Ezra’s hubris?

So, Ezra is leaving Wonkblog.  My biggest concern about this?  One more website to keep up with every day.  I presume that Wonkblog will keep bringing me very solid analysis of policy in the news and that Ezra’s new venture will feature his nearly-always insightful analysis of news and politics.  I’m just entirely not sold by the idea that Ezra is going to bring me something new and wonderful.  David Carr:

“It is not as simple as journalists going to a digital site and doubling their salary,” said Jim Bankoff, chief executive of Vox. “Many of these people, including Ezra, have a vision of creating something remarkable. There is a better way of doing things and we like to think that we are using technology in service of creativity, journalism and storytelling.”

Yeah, whatever.  I don’t think most Wonkblog readers are after something “remarkable.”  Rather, we really like Ezra’s insightful analysis of politics and policy.  That would still be good on old-fashioned newsprint.  Ezra’s comparative advantage is not that he’s some great technology/journalism visionary.  His comparative advantage is that he writes about politics and policy as intelligently as anybody out there.  So, he wants his own site that will be more comprehensive.  Fine, but enough with the earth-shattering implications.  Ezra:

New information is not always — and perhaps not even usually — the most important information for understanding a topic. The overriding focus on the new made sense when the dominant technology was newsprint: limited space forces hard choices. You can’t print a newspaper telling readers everything they need to know about the world, day after day. But you can print a newspaper telling them what they need to know about what happened on Monday. The constraint of newness was crucial.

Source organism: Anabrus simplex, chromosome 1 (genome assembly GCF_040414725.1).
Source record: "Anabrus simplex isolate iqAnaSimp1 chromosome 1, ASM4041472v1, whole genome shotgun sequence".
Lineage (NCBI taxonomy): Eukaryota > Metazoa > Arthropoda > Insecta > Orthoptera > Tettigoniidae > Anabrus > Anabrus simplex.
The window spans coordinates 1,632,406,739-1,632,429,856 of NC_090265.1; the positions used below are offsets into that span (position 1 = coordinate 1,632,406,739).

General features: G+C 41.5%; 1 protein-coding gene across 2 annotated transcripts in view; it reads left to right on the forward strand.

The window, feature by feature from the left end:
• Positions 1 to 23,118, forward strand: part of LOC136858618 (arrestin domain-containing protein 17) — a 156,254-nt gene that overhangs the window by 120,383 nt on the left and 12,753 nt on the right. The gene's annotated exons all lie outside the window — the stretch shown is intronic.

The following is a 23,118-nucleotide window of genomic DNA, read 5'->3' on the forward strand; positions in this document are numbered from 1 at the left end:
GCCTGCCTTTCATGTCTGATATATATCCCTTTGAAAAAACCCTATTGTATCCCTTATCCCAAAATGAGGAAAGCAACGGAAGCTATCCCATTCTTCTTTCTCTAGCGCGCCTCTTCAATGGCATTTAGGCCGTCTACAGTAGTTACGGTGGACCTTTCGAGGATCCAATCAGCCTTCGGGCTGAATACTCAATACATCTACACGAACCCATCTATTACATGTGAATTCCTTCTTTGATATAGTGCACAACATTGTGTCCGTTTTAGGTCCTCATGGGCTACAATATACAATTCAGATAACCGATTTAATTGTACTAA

The web has no such limits. There’s space to tell people both what happened today and what happened that led to today. But the software newsrooms have adopted in the digital age has too often reinforced a workflow built around the old medium. We’ve made the news faster, more beautiful, and more accessible. But in doing we’ve carried the constraints of an old technology over to a new one.

Today, we are better than ever at telling people what’s happening, but not nearly good enough at giving them the crucial contextual information necessary to understand what’s happened. We treat the emphasis on the newness of information as an important virtue rather than a painful compromise.

Good points.  But if you are a Wonkblog reader, you know it already does this!  It does dig deep and provide critical context on key issues.  It doesn’t just follow the rhythms of the day’s news and attacks important policy issues even when they are being ignored by the news.

Look, this new site may very well be great, but I refuse to believe that it will somehow be anything revolutionary with regards to news/journalism and technology.

About Steve Greene
Professor of Political Science at NC State http://faculty.chass.ncsu.edu/shgreene

2 Responses to Ezra’s hubris?

  1. John F. says:

    I’m not worried, it’s not like Ezra is going to put something together like Politico, the biggest waste of 1s and 0s on the internet. I’m actually pretty excited at the prospects of someone I respect having the opportunity to put together a team of his choosing.

  2. sdresser32 says:

    I couldn’t agree more on most of your points. Ezra was by far my favorite writer on Wonkblog, and he will be badly missed there. Also agree that I’m not excited to just have ONE MORE website I need to visit to keep up on the news now. That’s what was so good about Wonkbook!

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